Decisions

Correlation and causation are two closely related concepts in statistics, but they are not the same. Correlation refers to the relationship between two variables, where the values of one variable change in relation to the values of the other variable. Causation, on the other hand, refers to a relationship where a change in one variable causes a change in another variable. Understanding the difference between correlation and causation is important because it can help in making better decisions, designing experiments, and drawing accurate conclusions.

There are several ways to distinguish between correlation and causation:

- Temporal Order: The first step in determining whether a relationship is a correlation or a causation is to examine the order of events. If one variable occurs before the other, it may suggest that the first variable is causing the second.

- Control for Confounding Variables: Confounding variables can cause a spurious relationship between two variables. By controlling for these confounding variables, it can help to determine whether a relationship is a correlation or a causation.

- Experimentation: One of the most definitive ways to determine causality is to conduct a controlled experiment. In an experiment, the researcher manipulates one variable and observes the effect on another variable. If a change in the independent variable leads to a change in the dependent variable, then it is likely that a causal relationship exists.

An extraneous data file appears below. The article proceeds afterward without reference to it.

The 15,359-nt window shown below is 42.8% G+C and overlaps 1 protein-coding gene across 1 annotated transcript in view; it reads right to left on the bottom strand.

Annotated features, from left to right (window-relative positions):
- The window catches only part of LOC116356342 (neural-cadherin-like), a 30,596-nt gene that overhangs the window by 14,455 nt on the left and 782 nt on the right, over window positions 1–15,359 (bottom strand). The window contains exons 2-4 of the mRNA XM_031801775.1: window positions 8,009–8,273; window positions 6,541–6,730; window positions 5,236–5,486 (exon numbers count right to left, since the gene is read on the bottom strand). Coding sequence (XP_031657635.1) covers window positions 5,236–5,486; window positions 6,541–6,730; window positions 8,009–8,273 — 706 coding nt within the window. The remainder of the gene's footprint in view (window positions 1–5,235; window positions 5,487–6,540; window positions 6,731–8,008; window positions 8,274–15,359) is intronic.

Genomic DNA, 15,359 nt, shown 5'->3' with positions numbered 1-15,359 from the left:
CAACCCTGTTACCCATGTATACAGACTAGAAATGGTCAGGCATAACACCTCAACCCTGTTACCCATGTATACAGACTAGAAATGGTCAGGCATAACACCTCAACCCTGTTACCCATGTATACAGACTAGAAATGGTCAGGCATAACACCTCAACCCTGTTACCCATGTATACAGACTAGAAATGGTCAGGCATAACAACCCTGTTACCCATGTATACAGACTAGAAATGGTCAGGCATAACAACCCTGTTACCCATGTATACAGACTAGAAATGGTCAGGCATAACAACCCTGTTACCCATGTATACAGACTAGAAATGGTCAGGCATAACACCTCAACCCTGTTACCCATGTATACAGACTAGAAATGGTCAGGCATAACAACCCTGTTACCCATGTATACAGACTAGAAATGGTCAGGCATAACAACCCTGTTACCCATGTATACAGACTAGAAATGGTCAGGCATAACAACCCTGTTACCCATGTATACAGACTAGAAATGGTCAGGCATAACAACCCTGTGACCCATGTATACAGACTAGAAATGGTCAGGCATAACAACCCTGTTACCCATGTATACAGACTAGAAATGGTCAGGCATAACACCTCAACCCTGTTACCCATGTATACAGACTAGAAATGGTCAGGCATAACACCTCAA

- Observing Changes Over Time: Observing changes in the relationship between two variables over time can also help to determine causality. If the relationship between two variables remains consistent over time, it is more likely to be a causal relationship.

- Mechanism of Action: The understanding of the underlying mechanism of the relationship between two variables can also provide evidence for causality. If there is a clear explanation for why a change in one variable causes a change in another variable, it is more likely to be a causal relationship.

You also want to avoid taking action on the basis of a spurious relationship. A spurious correlation is a relationship between two variables that appears to be causal, but is actually the result of a third variable. Here is a classic example of a spurious correlation:

Ice cream sales and crime rates: One might observe a positive correlation between ice cream sales and crime rates in a given city. That is, as ice cream sales go up, crime rates go up as well. At first glance, this might suggest that ice cream consumption causes an increase in crime. However, upon further investigation, it becomes apparent that the relationship between ice cream sales and crime rates is actually spurious. The confounding variable, in this case, is temperature. As the temperature goes up, both ice cream sales and crime rates tend to increase, creating a spurious correlation between the two variables.

This example demonstrates how important it is to consider potential confounding variables when interpreting correlations. Without controlling for temperature, the relationship between ice cream sales and crime rates would remain a mystery. However, by controlling for temperature, it becomes clear that the relationship is spurious, and not a causal one.

Correlation and causation are two important concepts in statistics, and it is important to understand the difference between them. By following the steps mentioned above, it is possible to determine whether a relationship is a correlation or a causation.